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  • Brussels is said to tear up its rulebook on asylum

  • in a move that is likely to give British Prime Minister David Cameron a major headache.

  • The EU decides who's responsible for refugee based on something called the Dublin regulation,

  • which the European commission is set to scrap in March just as the Brexit campaign will be heating up.

  • But what do the rules say currently?

  • The law is pretty simple.

  • Refugee is supposed to apply for asylum in the first safe country they get to,

  • and that country is then responsible for processing the application.

  • If the refugee pops to be in a separate country having already applied for asylum in another,

  • he can quickly be sent back to the first country.

  • But what's going wrong with this?

  • The Dublin rule heats pressure on the countries on the EU's borders, especially Greece and Italy.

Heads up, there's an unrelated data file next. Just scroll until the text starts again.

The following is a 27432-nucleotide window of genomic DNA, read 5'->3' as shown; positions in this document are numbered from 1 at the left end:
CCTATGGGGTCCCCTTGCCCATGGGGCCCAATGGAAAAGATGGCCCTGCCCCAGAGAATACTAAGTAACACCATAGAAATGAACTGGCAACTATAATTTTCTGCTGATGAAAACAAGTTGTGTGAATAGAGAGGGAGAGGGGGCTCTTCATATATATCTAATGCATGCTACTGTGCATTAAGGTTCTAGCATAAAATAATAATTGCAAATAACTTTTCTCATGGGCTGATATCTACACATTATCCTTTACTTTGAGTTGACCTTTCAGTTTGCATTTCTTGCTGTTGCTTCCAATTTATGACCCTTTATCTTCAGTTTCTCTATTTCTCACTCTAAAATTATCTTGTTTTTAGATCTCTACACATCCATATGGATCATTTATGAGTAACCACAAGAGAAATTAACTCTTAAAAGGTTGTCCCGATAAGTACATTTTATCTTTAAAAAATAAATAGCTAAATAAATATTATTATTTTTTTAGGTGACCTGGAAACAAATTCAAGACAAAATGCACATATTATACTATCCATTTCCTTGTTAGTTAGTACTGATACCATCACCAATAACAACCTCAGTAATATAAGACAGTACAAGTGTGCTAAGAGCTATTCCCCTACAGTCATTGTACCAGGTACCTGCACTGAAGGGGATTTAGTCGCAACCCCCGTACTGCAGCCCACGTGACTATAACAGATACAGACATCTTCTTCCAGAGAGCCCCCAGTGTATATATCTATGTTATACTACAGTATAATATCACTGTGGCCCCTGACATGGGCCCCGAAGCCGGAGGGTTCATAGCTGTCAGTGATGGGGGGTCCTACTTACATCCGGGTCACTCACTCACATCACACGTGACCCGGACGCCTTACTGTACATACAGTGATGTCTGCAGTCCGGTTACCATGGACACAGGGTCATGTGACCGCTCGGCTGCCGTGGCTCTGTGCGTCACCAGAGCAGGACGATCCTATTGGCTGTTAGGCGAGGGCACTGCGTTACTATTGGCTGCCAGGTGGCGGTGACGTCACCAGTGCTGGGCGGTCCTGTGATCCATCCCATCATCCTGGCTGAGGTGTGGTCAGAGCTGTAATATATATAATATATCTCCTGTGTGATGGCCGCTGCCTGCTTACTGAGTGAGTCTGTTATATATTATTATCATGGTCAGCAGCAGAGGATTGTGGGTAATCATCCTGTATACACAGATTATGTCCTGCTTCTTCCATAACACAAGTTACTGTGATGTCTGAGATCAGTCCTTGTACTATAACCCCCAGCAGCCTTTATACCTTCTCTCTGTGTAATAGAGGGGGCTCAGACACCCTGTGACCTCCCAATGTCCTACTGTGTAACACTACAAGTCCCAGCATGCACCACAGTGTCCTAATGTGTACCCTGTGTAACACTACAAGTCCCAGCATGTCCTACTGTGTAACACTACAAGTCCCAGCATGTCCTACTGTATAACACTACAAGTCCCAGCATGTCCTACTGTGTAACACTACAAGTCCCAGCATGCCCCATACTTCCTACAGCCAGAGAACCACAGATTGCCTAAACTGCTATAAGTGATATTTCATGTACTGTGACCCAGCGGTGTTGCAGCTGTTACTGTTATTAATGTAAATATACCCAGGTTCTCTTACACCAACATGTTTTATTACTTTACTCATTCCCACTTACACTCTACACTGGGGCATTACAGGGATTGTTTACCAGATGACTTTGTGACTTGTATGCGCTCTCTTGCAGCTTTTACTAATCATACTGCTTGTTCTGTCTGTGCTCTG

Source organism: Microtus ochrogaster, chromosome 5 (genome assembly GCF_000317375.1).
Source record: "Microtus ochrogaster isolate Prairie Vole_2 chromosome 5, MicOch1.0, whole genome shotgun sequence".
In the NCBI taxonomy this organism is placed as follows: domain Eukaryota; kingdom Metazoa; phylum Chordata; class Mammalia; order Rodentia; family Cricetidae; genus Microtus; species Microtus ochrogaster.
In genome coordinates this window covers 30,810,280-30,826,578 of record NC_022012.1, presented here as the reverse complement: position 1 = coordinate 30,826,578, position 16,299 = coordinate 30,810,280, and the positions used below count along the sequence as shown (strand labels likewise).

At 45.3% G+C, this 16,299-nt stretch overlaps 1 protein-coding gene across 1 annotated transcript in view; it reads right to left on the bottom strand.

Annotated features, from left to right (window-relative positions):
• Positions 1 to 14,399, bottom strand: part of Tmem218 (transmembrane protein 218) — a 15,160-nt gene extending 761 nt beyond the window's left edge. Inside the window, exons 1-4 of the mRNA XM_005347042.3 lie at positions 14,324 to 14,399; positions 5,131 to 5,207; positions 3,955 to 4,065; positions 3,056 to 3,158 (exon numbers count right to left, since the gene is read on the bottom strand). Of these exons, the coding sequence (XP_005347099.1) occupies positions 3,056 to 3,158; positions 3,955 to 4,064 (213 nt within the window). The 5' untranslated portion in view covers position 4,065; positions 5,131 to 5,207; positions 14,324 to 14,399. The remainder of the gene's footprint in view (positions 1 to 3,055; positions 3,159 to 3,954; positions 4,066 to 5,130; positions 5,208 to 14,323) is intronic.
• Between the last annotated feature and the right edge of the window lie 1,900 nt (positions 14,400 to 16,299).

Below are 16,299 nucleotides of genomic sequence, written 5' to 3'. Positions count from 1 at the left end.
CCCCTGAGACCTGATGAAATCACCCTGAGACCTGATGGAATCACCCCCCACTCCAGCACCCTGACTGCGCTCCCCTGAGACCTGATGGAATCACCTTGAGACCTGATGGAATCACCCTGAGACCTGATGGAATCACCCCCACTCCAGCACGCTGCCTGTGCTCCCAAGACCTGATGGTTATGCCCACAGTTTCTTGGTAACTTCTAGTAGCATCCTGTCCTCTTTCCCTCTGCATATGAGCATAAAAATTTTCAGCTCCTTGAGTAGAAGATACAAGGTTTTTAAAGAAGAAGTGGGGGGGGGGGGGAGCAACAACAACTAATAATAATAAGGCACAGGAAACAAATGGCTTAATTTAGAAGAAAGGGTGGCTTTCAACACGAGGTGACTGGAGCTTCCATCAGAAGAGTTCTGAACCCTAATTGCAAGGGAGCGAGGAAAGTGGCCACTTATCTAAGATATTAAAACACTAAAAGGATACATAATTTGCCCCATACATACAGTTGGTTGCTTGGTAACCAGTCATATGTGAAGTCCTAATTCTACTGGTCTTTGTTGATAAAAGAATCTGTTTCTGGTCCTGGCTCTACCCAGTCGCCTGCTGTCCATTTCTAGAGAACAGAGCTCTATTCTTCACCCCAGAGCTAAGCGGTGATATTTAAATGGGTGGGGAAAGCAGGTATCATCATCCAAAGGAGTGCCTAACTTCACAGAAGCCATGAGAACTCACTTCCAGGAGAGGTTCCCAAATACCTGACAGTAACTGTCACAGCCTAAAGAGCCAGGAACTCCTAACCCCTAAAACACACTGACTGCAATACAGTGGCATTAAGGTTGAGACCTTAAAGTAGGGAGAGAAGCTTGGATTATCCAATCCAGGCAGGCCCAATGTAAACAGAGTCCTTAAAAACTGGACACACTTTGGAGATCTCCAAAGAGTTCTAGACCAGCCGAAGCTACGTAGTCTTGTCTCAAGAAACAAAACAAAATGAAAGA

• More than one million people have passed through the two countries in 2015 on their way to Northern Europe.

  • Brussels is set to scrap this "first country of entry" principle

  • and instead opt to share applications more evenly.

  • But why does this affect Britain?

  • The U.K. is allowed to pick-and-choose which EU migration rules it abides by

  • Britain has opted into the Dublin regulation partly because it allows them to deport asylum seekers

  • if they've been registered in another country.

  • This is an ability that the government is keen to keep.

  • But Brussels is likely to propose refugee sharing scheme in place of the current Dublin rules.

  • For David Cameron has a choice:

  • lose the ability to deport refugees easily,

  • potentially facing taking in extra,

  • or try to fight and find another special deal for Britain and Brussels.

  • In any case, the Prime Minister faces a tough few months.

Brussels is said to tear up its rulebook on asylum

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